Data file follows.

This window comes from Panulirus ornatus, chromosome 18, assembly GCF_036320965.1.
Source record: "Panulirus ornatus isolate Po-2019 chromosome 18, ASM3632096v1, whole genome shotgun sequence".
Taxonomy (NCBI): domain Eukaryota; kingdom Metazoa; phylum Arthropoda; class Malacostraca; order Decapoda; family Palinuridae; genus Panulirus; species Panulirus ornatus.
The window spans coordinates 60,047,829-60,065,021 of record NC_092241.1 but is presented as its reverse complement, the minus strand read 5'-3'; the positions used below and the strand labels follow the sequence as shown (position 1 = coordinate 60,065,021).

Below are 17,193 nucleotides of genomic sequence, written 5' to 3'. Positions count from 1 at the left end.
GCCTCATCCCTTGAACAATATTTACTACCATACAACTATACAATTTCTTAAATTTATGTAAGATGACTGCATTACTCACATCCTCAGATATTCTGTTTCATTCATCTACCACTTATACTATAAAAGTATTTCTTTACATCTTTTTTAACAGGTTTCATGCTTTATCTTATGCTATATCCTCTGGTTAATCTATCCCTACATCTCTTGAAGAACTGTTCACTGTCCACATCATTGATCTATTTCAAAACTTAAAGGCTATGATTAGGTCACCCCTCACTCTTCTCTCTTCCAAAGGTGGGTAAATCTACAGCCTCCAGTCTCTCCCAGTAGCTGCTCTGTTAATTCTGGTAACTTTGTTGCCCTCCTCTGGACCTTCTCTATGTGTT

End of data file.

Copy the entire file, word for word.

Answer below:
This window comes from Panulirus ornatus, chromosome 18, assembly GCF_036320965.1.
Source record: "Panulirus ornatus isolate Po-2019 chromosome 18, ASM3632096v1, whole genome shotgun sequence".
Taxonomy (NCBI): domain Eukaryota; kingdom Metazoa; phylum Arthropoda; class Malacostraca; order Decapoda; family Palinuridae; genus Panulirus; species Panulirus ornatus.
The window spans coordinates 60,047,829-60,065,021 of record NC_092241.1 but is presented as its reverse complement, the minus strand read 5'-3'; the positions used below and the strand labels follow the sequence as shown (position 1 = coordinate 60,065,021).

Below are 17,193 nucleotides of genomic sequence, written 5' to 3'. Positions count from 1 at the left end.
GCCTCATCCCTTGAACAATATTTACTACCATACAACTATACAATTTCTTAAATTTATGTAAGATGACTGCATTACTCACATCCTCAGATATTCTGTTTCATTCATCTACCACTTATACTATAAAAGTATTTCTTTACATCTTTTTTAACAGGTTTCATGCTTTATCTTATGCTATATCCTCTGGTTAATCTATCCCTACATCTCTTGAAGAACTGTTCACTGTCCACATCATTGATCTATTTCAAAACTTAAAGGCTATGATTAGGTCACCCCTCACTCTTCTCTCTTCCAAAGGTGGGTAAATCTACAGCCTCCAGTCTCTCCCAGTAGCTGCTCTGTTAATTCTGGTAACTTTGTTGCCCTCCTCTGGACCTTCTCTATGTGTT